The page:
Born on the Fourth of July

by Ron Kovic

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What is the general argument that the movie Born On the Fourth of July makes about the Vietnam War? What are some examples?

The general argument that Born on the Fourth of July makes about the Vietnam War is that it was unnecessary and unjust. The film shows a naive youth, Ron Kovic, motivated by an idealistic wish to "fight Communism" and encouraged by his mother and by government propaganda to enlist in the Marines. US soldiers in the war inevitably inflict harm on the civilian population, and Kovic ends up wounded and paralyzed for life in a meaningless conflict 10,000 miles from home.

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This powerful film, like the book on which it is based, puts forth a message against the Vietnam War specifically and against war in general. Like Wilfred Owen and Erich Maria Remarque generations earlier, Ron Kovic shows the idealism of youth corrupted by the flag-waving propaganda of wartime. In the early 1960s, many in the US were fixated on the idea that the Communists were going to "take over the world." The argument was that if Communist aggression took place even halfway around the globe, it was a threat to the US, and US soldiers had to fight these remote wars in countries such as Vietnam where the internal situation was little understood by the hawkish American policymakers. The film shows the pointlessness of American involvement in Vietnam, where there is no clear enemy and where the civilian population ends up victimized, like the American soldier who is fighting for a lost cause.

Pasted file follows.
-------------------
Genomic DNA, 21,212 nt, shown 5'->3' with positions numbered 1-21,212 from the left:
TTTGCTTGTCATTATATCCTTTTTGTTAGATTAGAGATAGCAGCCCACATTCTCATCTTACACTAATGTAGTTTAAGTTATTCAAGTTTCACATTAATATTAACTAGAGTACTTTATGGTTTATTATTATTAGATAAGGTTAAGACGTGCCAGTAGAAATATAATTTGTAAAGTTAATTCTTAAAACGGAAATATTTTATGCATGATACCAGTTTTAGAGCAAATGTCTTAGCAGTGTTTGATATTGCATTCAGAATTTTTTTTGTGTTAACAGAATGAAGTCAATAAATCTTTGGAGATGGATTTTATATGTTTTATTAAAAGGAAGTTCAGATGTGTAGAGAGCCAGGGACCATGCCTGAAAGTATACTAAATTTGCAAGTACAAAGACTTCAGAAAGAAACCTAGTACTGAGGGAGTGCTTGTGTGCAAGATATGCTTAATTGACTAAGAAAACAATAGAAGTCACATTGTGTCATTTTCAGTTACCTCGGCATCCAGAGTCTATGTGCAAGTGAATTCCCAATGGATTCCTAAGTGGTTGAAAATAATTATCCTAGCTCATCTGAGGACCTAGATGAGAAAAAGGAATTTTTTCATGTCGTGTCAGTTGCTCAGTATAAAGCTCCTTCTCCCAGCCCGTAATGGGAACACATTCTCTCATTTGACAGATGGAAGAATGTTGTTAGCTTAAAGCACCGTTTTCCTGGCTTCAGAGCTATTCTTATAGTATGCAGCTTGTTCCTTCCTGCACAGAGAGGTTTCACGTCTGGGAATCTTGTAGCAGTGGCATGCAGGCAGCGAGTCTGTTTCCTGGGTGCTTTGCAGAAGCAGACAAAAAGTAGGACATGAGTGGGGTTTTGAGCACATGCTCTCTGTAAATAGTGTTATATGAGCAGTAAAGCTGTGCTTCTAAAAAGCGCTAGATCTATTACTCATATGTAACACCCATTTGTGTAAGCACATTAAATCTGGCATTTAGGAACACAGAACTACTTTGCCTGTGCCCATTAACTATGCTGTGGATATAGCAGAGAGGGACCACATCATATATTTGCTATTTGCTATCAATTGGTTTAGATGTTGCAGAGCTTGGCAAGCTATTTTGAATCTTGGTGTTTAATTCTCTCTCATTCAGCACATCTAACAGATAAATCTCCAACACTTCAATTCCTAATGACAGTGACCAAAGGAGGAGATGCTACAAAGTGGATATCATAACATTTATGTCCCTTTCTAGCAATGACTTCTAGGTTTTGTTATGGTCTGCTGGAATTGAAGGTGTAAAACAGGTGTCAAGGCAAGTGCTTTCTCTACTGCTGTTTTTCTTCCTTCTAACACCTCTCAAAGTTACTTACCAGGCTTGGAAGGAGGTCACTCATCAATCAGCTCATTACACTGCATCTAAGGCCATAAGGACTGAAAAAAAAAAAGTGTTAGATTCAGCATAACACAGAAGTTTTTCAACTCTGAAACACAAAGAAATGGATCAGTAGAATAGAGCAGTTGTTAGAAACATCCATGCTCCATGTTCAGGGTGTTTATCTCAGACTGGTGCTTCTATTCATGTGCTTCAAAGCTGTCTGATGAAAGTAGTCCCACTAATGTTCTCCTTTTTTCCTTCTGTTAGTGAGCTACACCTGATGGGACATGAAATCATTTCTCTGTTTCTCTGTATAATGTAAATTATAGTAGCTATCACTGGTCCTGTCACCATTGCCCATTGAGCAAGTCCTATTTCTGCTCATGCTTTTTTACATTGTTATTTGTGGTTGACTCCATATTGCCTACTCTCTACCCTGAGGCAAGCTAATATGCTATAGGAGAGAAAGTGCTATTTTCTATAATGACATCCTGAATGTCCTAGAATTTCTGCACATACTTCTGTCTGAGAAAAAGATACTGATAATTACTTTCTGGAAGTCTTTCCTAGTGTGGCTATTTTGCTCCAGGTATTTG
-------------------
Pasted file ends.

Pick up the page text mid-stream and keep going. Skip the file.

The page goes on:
Kovic (Tom Cruise) is shown as a naive youth encouraged by his religious mother to enlist because it is "God's will" that he join the fight against Communism. Despite doubts expressed by his friends and his father, Kovic is undeterred. In Vietnam, he eventually finds himself in a totally different situation from the glorious one he had imagined. He accidentally kills one of his own men in a friendly-fire incident. His platoon massacres innocent civilians, thinking the enemy is hiding in their village. Kovic is then wounded and paralyzed from the waist down for life.

In the VA hospital stateside for his recovery, Kovic finds the doctors and the staff unsympathetic. Conditions are unsanitary and overcrowded. Kovic breaks his paralyzed leg in a futile attempt to walk again, and he must remain immobilized for months while it heals in order to avoid having it amputated. The hospital lacks proper equipment and resources.

When he returns home in a wheelchair, even his own family, apart from his father, seem remote. At first, he continues to argue that the war is justified, but he finds that his brother, sister, and even mother do not support him. The country as a whole is indifferent or hostile. Eventually, he realizes the war has accomplished nothing and that his own life has been ruined for no reason. He has sacrificed himself, but now there is no one to appreciate him or to care about his plight. Only when he meets with other veterans at a retreat in Mexico does he develop an articulate antiwar viewpoint and become an activist against the war. Altogether, the point of the story is that the Vietnam war accomplished nothing and victimized a generation of innocent youths who bought the government line about it.

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